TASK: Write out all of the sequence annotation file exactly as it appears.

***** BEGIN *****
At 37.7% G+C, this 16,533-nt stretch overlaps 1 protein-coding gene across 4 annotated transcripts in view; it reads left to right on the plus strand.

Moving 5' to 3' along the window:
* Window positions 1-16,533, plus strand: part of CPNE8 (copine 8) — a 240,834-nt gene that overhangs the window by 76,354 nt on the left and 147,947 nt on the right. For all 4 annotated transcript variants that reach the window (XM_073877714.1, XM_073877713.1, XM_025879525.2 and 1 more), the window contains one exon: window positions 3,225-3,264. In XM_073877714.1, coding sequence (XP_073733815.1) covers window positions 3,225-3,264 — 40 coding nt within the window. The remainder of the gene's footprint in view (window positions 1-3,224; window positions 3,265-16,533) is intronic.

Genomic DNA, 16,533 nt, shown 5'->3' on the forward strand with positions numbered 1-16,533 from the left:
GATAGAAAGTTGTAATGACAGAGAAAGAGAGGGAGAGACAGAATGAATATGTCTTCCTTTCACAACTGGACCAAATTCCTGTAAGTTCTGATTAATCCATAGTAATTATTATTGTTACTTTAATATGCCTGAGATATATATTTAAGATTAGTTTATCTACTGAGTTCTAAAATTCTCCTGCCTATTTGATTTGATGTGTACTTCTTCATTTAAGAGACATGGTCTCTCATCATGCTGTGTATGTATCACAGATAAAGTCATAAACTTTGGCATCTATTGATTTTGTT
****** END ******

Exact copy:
At 37.7% G+C, this 16,533-nt stretch overlaps 1 protein-coding gene across 4 annotated transcripts in view; it reads left to right on the plus strand.

Moving 5' to 3' along the window:
* Window positions 1-16,533, plus strand: part of CPNE8 (copine 8) — a 240,834-nt gene that overhangs the window by 76,354 nt on the left and 147,947 nt on the right. For all 4 annotated transcript variants that reach the window (XM_073877714.1, XM_073877713.1, XM_025879525.2 and 1 more), the window contains one exon: window positions 3,225-3,264. In XM_073877714.1, coding sequence (XP_073733815.1) covers window positions 3,225-3,264 — 40 coding nt within the window. The remainder of the gene's footprint in view (window positions 1-3,224; window positions 3,265-16,533) is intronic.

Genomic DNA, 16,533 nt, shown 5'->3' on the forward strand with positions numbered 1-16,533 from the left:
GATAGAAAGTTGTAATGACAGAGAAAGAGAGGGAGAGACAGAATGAATATGTCTTCCTTTCACAACTGGACCAAATTCCTGTAAGTTCTGATTAATCCATAGTAATTATTATTGTTACTTTAATATGCCTGAGATATATATTTAAGATTAGTTTATCTACTGAGTTCTAAAATTCTCCTGCCTATTTGATTTGATGTGTACTTCTTCATTTAAGAGACATGGTCTCTCATCATGCTGTGTATGTATCACAGATAAAGTCATAAACTTTGGCATCTATTGATTTTGTT